However, that's just one great feature of The Answer Pad as I was lucky to receive a demo on their latest update called, Go Interactive.  Go Interactive allows students to use their iPad to respond/answer teacher's questions.  Basically, it turns an iPad into an interactive clicker device, where teachers get instant results.  What makes this such a useful feature is the way teachers can assess student's learning by some of the handy ways in which they can respond to a question, such as: yes/no, T/F, text, thumbs up/down, etc etc.

This is great for students who are shy and don't want to raise their hands to ask a question.  Now, all they have to do is type in a question on their iPad and a teacher will see who asked it.  Also, this is a great tool to engage students and Guided Learning.  This could be a great tool to use when watching a class video or reading a class story and wanting to get instant feedback.  I can even see this being used as a back channel chat.

Some other great features w/ Go Interactive is the ability to use it to answer any type of question for any subject such as: Spelling, Geography (there is a map template that can be drawn on), Math (interact graph paper to draw/plot data), drawing, etc etc.

I highly recommend checking out The Answer Pad by clicking here!!!

Below is a screen shot of The Answer Pad & Go Interactive in action, the left side of the screen is the teacher window and the right side window would be student's iPad....

This was originally posted on Technology Tidbits by David Kaluper, Ed Tech blogger, consultant, professional development and tech integration specialist with 14+ yrs in K-12 schools.

Sunday, May 5, 2013

The use of IT

This is a guest post by Dubier, an international school teacher in Sweden. Originally posted at http://iteachwithit.wordpress.com/2013/05/04/the-use-of-it/

I have been lucky to work at a school that has given me the opportunity to use IT products to develop my teaching. My school has contributed an iMac and an Apple TV . I have a private iPad and Macbook pro that I use as well. As I wrote in my documentation of My flip a few months ago, the iMac was only used when students did not have access to the internet at home. They used it to listen to audio files and also to watch the vodcasts. The beauty of having an Apple TV in the classroom is that you can easily connect it to a projector which in turn is connected wirelessly to the iMac. This was awfully handy if there were more in the class who had not had the internet at home or something else had happened so that they could not see the vodcasts. They could then sit together in front of the projector screen and take notes, while the others were working with the exercises that they needed to finish. Obviously this was not optimal and doesn’t exactly follow the Flip concept, but as a teacher it is important to be flexible and be prepared for all kinds of obstacles that can get in the way. More info about apple tv you can find at http://www.apple.com/se/appletv/airplay/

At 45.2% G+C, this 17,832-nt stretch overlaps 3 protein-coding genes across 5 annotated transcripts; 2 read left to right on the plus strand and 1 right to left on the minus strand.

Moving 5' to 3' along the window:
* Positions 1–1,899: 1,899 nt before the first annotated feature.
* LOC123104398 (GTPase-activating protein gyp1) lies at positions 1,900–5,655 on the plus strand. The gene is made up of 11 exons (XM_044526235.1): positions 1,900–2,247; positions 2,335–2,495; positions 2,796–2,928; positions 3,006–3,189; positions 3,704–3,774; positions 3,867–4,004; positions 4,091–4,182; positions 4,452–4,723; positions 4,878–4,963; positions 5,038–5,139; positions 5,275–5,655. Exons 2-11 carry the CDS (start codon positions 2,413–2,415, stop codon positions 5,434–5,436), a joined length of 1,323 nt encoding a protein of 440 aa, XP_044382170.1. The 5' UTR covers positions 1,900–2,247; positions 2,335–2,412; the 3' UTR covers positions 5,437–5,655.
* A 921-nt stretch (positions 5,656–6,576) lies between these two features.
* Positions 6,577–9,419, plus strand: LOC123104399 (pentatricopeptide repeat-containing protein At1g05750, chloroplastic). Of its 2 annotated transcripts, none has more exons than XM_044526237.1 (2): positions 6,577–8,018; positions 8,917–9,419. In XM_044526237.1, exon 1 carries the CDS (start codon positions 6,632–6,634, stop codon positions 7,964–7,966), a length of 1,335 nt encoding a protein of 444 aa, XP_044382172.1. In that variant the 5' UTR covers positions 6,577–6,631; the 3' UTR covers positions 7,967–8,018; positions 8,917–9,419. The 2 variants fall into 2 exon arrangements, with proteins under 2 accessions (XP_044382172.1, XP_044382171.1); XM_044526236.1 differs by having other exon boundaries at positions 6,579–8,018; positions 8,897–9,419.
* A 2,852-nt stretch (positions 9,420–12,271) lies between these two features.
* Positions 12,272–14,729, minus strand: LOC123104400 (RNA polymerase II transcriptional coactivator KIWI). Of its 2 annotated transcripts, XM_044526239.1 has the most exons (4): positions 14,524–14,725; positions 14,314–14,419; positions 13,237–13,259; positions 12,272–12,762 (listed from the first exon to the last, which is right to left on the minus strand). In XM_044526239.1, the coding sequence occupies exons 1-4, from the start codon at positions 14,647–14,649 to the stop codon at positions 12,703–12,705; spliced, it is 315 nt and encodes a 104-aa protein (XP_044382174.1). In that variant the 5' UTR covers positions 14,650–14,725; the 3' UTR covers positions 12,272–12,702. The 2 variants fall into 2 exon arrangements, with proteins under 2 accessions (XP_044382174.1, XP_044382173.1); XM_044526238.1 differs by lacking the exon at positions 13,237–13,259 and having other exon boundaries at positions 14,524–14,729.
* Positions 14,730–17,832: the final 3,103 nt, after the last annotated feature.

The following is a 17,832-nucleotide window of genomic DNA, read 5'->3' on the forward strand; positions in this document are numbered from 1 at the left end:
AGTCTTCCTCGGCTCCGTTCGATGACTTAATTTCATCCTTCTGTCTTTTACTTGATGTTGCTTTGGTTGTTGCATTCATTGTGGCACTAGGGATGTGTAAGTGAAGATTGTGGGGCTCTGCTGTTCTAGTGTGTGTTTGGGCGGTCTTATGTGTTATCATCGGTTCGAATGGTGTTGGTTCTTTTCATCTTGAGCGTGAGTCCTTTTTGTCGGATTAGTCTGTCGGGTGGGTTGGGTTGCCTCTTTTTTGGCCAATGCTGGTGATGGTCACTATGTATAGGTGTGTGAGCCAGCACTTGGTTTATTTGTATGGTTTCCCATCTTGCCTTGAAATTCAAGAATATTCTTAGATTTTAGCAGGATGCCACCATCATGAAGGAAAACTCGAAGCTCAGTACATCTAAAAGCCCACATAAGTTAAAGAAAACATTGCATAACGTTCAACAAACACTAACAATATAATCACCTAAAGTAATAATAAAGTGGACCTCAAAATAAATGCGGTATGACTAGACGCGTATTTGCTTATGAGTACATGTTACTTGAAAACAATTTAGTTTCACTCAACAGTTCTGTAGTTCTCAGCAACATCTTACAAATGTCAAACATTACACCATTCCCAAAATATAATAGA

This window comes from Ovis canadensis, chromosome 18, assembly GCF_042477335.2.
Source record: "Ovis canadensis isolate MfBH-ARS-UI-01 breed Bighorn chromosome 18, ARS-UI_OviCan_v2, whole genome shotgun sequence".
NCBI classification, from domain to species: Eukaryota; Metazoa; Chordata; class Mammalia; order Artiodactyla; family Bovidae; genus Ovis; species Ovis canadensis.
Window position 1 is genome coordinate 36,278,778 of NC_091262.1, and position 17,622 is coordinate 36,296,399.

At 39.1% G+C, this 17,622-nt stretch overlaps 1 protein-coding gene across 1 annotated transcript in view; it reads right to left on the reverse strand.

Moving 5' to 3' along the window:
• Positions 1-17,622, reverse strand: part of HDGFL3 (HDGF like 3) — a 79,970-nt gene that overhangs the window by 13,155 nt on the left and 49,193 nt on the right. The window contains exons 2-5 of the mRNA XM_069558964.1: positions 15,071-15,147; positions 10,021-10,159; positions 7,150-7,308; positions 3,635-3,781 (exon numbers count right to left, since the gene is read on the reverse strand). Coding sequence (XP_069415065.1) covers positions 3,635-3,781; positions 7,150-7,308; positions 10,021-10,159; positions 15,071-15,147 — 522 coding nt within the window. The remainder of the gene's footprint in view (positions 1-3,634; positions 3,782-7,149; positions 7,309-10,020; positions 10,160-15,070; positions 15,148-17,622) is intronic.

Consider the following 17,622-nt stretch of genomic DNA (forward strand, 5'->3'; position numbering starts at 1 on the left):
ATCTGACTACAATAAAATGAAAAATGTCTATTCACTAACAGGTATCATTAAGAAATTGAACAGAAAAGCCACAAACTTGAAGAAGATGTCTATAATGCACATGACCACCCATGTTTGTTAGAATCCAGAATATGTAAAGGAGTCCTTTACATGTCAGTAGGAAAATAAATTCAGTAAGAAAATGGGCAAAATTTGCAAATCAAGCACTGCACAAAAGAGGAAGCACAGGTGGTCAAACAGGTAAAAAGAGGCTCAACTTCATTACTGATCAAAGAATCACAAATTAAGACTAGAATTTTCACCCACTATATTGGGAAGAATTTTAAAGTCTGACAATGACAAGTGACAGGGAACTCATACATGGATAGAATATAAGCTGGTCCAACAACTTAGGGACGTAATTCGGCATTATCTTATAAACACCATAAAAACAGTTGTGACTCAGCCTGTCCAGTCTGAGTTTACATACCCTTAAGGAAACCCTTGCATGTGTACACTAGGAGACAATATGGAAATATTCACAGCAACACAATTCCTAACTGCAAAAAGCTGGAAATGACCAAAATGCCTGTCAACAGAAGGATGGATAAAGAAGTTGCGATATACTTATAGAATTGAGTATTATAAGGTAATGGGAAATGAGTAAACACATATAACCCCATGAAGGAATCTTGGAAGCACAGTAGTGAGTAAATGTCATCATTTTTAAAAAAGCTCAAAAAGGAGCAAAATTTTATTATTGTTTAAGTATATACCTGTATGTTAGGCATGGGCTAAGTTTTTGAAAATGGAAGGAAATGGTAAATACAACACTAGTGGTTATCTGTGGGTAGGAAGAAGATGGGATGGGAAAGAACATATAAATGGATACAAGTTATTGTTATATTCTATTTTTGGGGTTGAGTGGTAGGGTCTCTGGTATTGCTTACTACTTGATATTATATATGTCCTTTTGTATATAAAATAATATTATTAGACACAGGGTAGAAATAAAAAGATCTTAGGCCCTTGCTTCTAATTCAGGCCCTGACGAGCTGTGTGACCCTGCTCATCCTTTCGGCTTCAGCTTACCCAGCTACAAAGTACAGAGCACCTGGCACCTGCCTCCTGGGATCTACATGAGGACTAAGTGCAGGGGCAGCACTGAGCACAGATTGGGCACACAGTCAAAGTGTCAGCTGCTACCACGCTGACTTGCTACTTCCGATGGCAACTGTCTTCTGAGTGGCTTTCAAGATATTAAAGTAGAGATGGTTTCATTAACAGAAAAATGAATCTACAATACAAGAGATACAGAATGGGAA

I have also used the ipad to connect to Apple TV many times. I used it the most as whiteboard. It happens some times that the students have the same questions and I have to explain the same thing for several students during the same lesson. Instead of wasting time explaining to every student separately, I connect the ipad to the projector through the Apple TV and answered the questions immediately. A small mini-review you might say. The Whiteboard app that I use is Doceri (http://doceri.com). Try it out and tell me later what you think. There are many different apps available but Doceri is the app I think is most comfortable to write with.

Friday, May 3, 2013

Create top quality booklets with Simple Booklet

Simple booklet is an outstanding website for creating high quality  web leaflets and sliders. I have been using the free version although there is a paid version and also a teacher account for $10 which includes 30 free student accounts. I have found the free version to be perfect for my needs so far.

Simple booklet integrates extremely well with a Google Account or Google apps account and when you go to sign up it gives you the option of logging in with either. You can also use a Facebook or Yahoo account or create a separate account. Once you have logged in, you are creating booklets with a couple of clicks. There are a range of format options and the editor is simple to use.

This is an exceptional tool for learning and students can quickly become producers of detailed well presented content. Teachers could also use of this to produce high quality revision materials and the school marketing team could use make excellent use of it for putting rich media on websites and across social networks. The integration with Google apps makes the integration of this piece of technology even easier.
Rather than carry on talking about it, it is probably more useful for you to see it in action so I am going to create this post in Simple Booklet (after I have proofread it first) and then I will embed it below. Below the embedded booklet, I will write the time taken to create the booklet from logging in to completion.

6 minutes and 12 seconds. It is quite a basic booklet but I think it demonstrates the usefulness of this tool.